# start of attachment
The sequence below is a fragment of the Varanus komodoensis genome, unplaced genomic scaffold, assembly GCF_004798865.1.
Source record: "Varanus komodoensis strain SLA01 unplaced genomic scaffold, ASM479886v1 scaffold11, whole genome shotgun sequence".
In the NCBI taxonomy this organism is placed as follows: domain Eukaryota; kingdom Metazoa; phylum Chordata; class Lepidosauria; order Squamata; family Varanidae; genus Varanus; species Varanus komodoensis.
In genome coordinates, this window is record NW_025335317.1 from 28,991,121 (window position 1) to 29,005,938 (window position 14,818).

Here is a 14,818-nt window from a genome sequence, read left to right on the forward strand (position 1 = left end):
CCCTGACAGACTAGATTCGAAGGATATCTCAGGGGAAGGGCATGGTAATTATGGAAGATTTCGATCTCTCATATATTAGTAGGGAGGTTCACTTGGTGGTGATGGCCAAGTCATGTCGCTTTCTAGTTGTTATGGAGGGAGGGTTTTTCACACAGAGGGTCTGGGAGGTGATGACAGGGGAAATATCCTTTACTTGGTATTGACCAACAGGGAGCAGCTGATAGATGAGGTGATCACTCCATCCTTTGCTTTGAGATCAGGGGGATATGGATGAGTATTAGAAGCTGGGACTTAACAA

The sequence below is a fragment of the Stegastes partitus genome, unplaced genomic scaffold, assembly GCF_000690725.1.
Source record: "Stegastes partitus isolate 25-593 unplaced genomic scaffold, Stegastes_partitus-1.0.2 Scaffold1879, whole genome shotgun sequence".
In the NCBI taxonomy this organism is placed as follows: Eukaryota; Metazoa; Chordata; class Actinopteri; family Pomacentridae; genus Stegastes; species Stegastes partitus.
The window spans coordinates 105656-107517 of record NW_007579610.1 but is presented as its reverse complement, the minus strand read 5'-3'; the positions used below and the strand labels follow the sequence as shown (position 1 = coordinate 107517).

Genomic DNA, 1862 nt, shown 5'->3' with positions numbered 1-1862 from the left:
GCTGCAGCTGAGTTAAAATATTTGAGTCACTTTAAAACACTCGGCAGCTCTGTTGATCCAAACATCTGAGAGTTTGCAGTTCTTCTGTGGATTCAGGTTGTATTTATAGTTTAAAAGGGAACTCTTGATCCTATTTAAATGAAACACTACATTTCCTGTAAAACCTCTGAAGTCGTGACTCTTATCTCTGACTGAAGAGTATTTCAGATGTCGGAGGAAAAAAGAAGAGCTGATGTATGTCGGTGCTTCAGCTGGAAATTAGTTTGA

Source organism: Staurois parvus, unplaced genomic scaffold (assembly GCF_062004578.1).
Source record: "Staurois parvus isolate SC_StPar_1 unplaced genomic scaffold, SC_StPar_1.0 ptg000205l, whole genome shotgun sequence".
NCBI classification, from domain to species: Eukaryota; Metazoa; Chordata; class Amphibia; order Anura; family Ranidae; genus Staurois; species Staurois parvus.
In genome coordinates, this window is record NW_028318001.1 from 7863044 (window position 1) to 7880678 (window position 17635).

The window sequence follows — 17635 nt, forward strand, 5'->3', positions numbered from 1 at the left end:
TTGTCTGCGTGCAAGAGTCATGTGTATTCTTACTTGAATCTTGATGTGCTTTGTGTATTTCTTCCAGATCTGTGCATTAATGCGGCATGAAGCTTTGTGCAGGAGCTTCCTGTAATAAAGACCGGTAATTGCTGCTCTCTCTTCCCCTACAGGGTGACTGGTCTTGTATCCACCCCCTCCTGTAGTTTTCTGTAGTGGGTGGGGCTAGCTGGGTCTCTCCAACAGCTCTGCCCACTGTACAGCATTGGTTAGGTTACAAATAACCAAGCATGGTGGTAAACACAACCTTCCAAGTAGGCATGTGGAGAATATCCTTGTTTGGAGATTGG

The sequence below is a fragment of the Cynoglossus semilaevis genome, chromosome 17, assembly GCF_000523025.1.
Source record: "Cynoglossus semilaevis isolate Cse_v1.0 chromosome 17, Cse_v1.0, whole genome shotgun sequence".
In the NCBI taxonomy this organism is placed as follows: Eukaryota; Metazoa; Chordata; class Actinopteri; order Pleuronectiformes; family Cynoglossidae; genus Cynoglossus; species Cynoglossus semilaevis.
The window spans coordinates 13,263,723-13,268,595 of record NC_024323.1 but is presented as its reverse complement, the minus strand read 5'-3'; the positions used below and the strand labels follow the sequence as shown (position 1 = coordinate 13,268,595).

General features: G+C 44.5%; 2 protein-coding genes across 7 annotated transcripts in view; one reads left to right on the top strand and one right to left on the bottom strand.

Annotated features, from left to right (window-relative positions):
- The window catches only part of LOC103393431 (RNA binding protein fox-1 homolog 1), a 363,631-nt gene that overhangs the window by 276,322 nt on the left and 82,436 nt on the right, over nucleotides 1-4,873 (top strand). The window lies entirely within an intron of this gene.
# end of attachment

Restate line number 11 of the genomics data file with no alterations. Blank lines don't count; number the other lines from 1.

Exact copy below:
Genomic DNA, 1862 nt, shown 5'->3' with positions numbered 1-1862 from the left: